Fellow Nationals collect savings from U.S. increasing remittances flow into Mexico

Flow of remittances shows a temporary increase, from U.S. states with strong deportation policies, amidst fears of deportations and the creation of a levy on cash remittances

Photo: Omar Contreras / EL UNIVERSAL
English 28/01/2017 15:01 Newsroom Mexico - U.S. Actualizada 15:09

Uncertainty has taken over Mexican immigrants living the U.S., as well as over the Mexican families that depend of the economic support provided by regular family remittances into Mexico, with the issue of the decree from U.S. president, Donald Trump, to begin construction of a wall in the Mexico-U.S. border earlier this week.

Experts like Juan José Ling, economist at BBVA Bancomer Bank, predicts that there will be a short surge of remittances to Mexico resulting from fears to the threats launched by the former Republican nominee during his presidency campaign.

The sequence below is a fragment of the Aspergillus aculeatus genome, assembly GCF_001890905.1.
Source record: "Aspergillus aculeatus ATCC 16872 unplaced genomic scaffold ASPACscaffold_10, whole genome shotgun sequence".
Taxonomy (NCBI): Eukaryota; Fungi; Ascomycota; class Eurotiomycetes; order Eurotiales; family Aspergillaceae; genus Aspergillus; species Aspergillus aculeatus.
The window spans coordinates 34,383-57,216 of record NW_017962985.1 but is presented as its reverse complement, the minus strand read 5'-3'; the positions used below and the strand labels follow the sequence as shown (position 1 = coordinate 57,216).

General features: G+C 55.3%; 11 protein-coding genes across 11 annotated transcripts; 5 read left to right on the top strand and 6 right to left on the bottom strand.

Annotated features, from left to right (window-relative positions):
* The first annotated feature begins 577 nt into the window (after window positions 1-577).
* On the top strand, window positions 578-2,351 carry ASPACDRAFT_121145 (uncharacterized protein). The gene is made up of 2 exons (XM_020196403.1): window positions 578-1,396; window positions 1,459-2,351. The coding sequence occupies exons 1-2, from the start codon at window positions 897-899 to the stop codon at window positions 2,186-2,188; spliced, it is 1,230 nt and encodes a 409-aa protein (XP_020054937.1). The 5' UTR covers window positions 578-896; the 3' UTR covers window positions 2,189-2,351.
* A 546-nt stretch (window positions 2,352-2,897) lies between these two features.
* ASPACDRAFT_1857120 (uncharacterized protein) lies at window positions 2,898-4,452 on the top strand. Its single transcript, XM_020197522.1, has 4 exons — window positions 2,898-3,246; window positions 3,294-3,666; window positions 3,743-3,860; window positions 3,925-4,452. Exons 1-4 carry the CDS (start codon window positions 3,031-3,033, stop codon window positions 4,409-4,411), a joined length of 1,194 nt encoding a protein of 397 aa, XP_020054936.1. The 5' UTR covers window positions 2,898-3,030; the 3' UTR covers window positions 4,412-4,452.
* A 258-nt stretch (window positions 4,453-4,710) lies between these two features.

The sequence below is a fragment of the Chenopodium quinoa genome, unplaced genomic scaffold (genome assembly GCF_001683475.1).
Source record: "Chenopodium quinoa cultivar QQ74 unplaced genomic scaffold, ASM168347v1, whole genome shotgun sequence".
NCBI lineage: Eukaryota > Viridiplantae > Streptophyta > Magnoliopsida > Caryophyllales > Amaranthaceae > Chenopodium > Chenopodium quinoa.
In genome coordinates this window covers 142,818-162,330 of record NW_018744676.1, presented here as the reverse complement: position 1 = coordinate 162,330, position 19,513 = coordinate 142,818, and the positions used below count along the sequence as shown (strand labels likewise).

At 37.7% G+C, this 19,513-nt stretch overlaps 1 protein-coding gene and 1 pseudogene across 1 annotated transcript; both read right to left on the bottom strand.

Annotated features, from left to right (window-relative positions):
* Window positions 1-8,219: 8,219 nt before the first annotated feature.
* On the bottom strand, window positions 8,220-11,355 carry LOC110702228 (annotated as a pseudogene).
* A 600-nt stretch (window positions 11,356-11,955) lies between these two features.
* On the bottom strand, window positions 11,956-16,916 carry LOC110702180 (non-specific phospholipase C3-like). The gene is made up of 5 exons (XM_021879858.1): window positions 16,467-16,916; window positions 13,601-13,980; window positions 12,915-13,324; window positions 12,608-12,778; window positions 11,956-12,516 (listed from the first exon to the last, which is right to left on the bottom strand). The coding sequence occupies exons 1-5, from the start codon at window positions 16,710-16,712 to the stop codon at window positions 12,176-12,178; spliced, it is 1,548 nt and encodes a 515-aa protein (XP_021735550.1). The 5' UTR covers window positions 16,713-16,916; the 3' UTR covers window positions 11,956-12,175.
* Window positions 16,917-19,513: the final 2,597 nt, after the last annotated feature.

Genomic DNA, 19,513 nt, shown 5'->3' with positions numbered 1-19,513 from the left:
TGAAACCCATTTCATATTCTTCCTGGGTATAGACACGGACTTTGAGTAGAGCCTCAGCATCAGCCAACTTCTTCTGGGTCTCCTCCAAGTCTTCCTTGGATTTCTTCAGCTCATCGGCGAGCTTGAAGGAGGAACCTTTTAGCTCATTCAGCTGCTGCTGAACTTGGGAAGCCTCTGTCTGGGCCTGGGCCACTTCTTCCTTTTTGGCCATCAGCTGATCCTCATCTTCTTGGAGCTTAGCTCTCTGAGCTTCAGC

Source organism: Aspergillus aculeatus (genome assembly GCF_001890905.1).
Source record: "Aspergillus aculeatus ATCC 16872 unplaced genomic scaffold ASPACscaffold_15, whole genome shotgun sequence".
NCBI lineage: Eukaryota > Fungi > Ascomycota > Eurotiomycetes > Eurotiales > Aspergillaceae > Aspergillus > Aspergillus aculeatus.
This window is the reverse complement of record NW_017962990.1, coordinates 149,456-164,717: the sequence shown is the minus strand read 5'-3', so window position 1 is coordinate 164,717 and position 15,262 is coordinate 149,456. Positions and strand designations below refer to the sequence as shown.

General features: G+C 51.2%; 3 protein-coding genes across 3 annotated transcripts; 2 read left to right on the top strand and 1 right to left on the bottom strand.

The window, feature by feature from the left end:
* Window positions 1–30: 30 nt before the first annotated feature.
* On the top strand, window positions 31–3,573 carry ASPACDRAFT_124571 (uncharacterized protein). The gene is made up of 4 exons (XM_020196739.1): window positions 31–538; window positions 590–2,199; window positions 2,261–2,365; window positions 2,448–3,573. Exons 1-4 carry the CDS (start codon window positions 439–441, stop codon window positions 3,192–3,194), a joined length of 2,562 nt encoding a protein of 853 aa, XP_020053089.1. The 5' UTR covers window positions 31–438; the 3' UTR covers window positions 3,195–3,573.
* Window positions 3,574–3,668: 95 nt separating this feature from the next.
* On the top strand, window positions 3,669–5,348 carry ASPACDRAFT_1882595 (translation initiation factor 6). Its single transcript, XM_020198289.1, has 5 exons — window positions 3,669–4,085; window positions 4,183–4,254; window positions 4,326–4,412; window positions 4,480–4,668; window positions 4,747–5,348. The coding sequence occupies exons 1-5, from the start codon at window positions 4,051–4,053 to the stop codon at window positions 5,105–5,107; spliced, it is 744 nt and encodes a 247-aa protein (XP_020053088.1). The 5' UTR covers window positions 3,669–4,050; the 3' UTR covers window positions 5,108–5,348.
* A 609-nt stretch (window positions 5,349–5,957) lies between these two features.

According to a report issued by BBVA Bancomer Bank, titled “Migratory Conditions Mexico 2016”, income resulting from cash remittances from the U.S. to Mexico reached an historic US$24,791m in 2015, only the fourth of its kind in the history of Mexico.

Family remittances to Mexico have remained over US$20m on a yearly basis since 2005, reaching an historic level in 2007 with US$26m, while Mexican bank institutions like CitiBanamex and Banorte estimate a total of US$27m for 2016.

Michoacán, Guanajuato, Jalisco, State of Mexico and Puebla were among the five top states receiving family remittances from the U.S. in 2010 and 2015, respectively., while cash remittances increased up to US$6m in 2016.